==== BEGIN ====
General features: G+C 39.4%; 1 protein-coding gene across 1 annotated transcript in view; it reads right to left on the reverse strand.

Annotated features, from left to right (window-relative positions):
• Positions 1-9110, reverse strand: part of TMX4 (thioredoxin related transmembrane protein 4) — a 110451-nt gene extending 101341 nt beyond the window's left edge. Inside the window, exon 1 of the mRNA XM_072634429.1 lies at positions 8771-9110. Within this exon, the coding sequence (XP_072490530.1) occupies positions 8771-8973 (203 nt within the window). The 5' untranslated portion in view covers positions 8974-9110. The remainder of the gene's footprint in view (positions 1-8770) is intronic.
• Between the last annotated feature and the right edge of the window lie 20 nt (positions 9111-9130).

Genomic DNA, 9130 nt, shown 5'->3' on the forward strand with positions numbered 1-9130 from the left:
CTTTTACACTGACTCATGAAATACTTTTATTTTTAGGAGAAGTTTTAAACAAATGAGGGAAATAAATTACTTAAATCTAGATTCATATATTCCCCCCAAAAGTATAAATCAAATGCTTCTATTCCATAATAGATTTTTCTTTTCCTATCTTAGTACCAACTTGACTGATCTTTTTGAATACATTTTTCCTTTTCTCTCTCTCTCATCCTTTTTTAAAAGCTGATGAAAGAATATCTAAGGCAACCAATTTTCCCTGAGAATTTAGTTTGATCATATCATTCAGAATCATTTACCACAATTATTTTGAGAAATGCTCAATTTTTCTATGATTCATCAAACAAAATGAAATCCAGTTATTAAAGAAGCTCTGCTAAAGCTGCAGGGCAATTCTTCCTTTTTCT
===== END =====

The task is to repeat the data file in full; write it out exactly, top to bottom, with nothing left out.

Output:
General features: G+C 39.4%; 1 protein-coding gene across 1 annotated transcript in view; it reads right to left on the reverse strand.

Annotated features, from left to right (window-relative positions):
• Positions 1-9110, reverse strand: part of TMX4 (thioredoxin related transmembrane protein 4) — a 110451-nt gene extending 101341 nt beyond the window's left edge. Inside the window, exon 1 of the mRNA XM_072634429.1 lies at positions 8771-9110. Within this exon, the coding sequence (XP_072490530.1) occupies positions 8771-8973 (203 nt within the window). The 5' untranslated portion in view covers positions 8974-9110. The remainder of the gene's footprint in view (positions 1-8770) is intronic.
• Between the last annotated feature and the right edge of the window lie 20 nt (positions 9111-9130).

Genomic DNA, 9130 nt, shown 5'->3' on the forward strand with positions numbered 1-9130 from the left:
CTTTTACACTGACTCATGAAATACTTTTATTTTTAGGAGAAGTTTTAAACAAATGAGGGAAATAAATTACTTAAATCTAGATTCATATATTCCCCCCAAAAGTATAAATCAAATGCTTCTATTCCATAATAGATTTTTCTTTTCCTATCTTAGTACCAACTTGACTGATCTTTTTGAATACATTTTTCCTTTTCTCTCTCTCTCATCCTTTTTTAAAAGCTGATGAAAGAATATCTAAGGCAACCAATTTTCCCTGAGAATTTAGTTTGATCATATCATTCAGAATCATTTACCACAATTATTTTGAGAAATGCTCAATTTTTCTATGATTCATCAAACAAAATGAAATCCAGTTATTAAAGAAGCTCTGCTAAAGCTGCAGGGCAATTCTTCCTTTTTCT